Lower leg fractures, severe ankle sprains/strains, or fractures. Also used to hold the leg or foot muscles and tendons in place after surgery to allow healing

Leg cylinder cast

Applied from the upper thigh to the ankle

Knee, or lower leg fractures, knee dislocations, or after surgery on the leg or knee area

Illustrations of leg casts, 3 types

 

Type of cast

Location

Uses

Club foot cast Applied from the tips of the toes to just below the knee to the toes

To correct club foot

Patella tendon bearing (PTB) cast Applied from below the knee in back of leg with a triangular cross section around patella to the toes

Used in the final stage of treatment for tibial fracture and to rehabilitate the knee after immobilization in a long-leg cast

Mehta cast Applied from the chin to the hips

To correct a child’s spinal problem

 

Type of cast

Location

Uses

Unilateral hip spica cast

Applied from the chest to the foot on one leg

Thigh fractures. Also used to hold the hip or thigh muscles and tendons in place after surgery to allow healing

One and one-half hip spica cast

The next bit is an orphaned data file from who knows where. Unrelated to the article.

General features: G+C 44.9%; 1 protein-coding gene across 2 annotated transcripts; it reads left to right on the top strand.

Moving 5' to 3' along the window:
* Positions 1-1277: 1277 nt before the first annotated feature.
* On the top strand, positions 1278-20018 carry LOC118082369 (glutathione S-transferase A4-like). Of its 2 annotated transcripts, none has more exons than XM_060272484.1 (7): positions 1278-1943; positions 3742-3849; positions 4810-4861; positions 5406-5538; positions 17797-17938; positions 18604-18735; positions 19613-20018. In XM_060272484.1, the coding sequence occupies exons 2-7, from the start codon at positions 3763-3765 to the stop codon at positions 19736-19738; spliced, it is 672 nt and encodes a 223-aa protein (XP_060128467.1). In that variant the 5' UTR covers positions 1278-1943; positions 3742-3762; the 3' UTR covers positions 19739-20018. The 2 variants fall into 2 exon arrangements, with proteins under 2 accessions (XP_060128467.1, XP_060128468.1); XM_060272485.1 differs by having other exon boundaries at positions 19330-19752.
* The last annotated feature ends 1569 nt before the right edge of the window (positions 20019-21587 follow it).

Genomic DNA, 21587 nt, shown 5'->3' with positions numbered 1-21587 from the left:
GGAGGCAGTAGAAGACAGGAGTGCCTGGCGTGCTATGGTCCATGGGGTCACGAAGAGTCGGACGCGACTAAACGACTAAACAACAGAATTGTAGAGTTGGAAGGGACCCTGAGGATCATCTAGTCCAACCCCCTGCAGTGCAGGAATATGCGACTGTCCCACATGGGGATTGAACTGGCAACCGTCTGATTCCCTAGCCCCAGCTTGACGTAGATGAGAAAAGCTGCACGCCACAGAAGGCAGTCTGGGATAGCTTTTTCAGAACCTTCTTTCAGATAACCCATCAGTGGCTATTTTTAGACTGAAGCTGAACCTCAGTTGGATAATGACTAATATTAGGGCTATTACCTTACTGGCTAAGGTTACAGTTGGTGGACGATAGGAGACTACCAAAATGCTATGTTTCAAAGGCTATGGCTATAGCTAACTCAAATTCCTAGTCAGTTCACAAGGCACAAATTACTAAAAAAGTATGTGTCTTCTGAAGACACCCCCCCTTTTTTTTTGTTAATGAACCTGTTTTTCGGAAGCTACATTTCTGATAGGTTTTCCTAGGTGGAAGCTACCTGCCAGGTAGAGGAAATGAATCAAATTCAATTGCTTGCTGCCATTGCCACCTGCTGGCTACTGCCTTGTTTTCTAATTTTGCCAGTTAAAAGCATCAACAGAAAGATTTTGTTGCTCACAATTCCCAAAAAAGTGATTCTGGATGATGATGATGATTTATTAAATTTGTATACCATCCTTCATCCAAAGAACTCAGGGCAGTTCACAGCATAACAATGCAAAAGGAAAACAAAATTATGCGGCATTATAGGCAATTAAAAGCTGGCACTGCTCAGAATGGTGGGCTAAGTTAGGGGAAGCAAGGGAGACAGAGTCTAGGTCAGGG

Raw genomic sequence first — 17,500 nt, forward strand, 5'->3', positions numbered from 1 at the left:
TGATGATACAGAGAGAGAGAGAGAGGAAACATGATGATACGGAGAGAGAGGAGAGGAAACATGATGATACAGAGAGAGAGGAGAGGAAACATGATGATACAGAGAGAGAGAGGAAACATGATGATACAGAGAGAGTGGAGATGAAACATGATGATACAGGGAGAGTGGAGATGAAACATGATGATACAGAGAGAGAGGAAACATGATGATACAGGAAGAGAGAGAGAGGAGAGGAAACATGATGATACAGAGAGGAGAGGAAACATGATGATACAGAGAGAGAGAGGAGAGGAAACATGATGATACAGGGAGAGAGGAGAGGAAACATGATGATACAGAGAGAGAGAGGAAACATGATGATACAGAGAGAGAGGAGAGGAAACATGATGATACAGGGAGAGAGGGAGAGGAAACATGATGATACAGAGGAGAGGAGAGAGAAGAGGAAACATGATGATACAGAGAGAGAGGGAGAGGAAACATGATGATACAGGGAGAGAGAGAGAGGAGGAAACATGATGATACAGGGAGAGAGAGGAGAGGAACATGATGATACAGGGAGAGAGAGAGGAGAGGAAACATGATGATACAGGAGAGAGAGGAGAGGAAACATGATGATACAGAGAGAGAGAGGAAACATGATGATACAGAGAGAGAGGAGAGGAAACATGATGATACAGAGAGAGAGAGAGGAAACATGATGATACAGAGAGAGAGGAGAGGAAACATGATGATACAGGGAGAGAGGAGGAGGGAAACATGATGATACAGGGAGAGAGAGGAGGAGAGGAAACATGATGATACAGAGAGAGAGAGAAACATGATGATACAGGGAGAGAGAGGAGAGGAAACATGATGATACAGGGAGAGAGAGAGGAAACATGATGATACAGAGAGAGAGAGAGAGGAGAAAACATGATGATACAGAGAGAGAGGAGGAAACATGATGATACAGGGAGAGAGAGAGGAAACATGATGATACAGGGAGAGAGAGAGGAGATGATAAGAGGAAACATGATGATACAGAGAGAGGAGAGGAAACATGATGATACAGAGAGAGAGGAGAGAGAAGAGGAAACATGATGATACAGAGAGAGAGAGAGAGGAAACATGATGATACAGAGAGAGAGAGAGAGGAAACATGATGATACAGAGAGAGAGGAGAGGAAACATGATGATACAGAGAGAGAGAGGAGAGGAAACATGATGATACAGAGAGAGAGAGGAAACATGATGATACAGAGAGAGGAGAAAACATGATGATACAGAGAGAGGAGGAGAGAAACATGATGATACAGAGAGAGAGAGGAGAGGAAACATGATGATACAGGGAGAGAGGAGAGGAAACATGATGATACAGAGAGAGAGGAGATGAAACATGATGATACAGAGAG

Applied from the chest to the foot on one leg to the knee of the other leg. A bar is placed between both legs to keep the hips and legs immobilized.

Thigh fracture. Also used to hold the hip or thigh muscles and tendons in place after surgery to allow healing

Bilateral long leg hip spica cast

Applied from the chest to the feet. A bar is placed between both legs to keep the hips and legs immobilized.

Pelvis, hip, or thigh fractures. Also used to hold the hip or thigh muscles and tendons in place after surgery to allow healing

Illustrations of hip spica casts, 3 types

 

Type of cast

Location

Uses

Short leg hip spica cast

Applied from the chest to the thighs or knees.

To hold the hip muscles and tendons in place after surgery to allow healing.

Illustration of child wearing a short leg hip spica cast

 

Type of cast

Location

Uses

Abduction boot cast

Applied from the upper thighs to the feet. A bar is placed between both legs to keep the hips and legs immobilized.

To hold the hip muscles and tendons in place after surgery to allow healing.

Illustration of child wearing abduction boots

 

Type of cast

Location

Uses

Thumb spica cast

Applied from the thumb and palm to the forearm

Immobilize the thumb and/or wrist

Ulnar gutter cast Applied from the forearm to the fingertips, leaving the thumb, index finger and middle fingers mobile Hand and finger fractures, and rheumatoid arthritis or osteoarthritis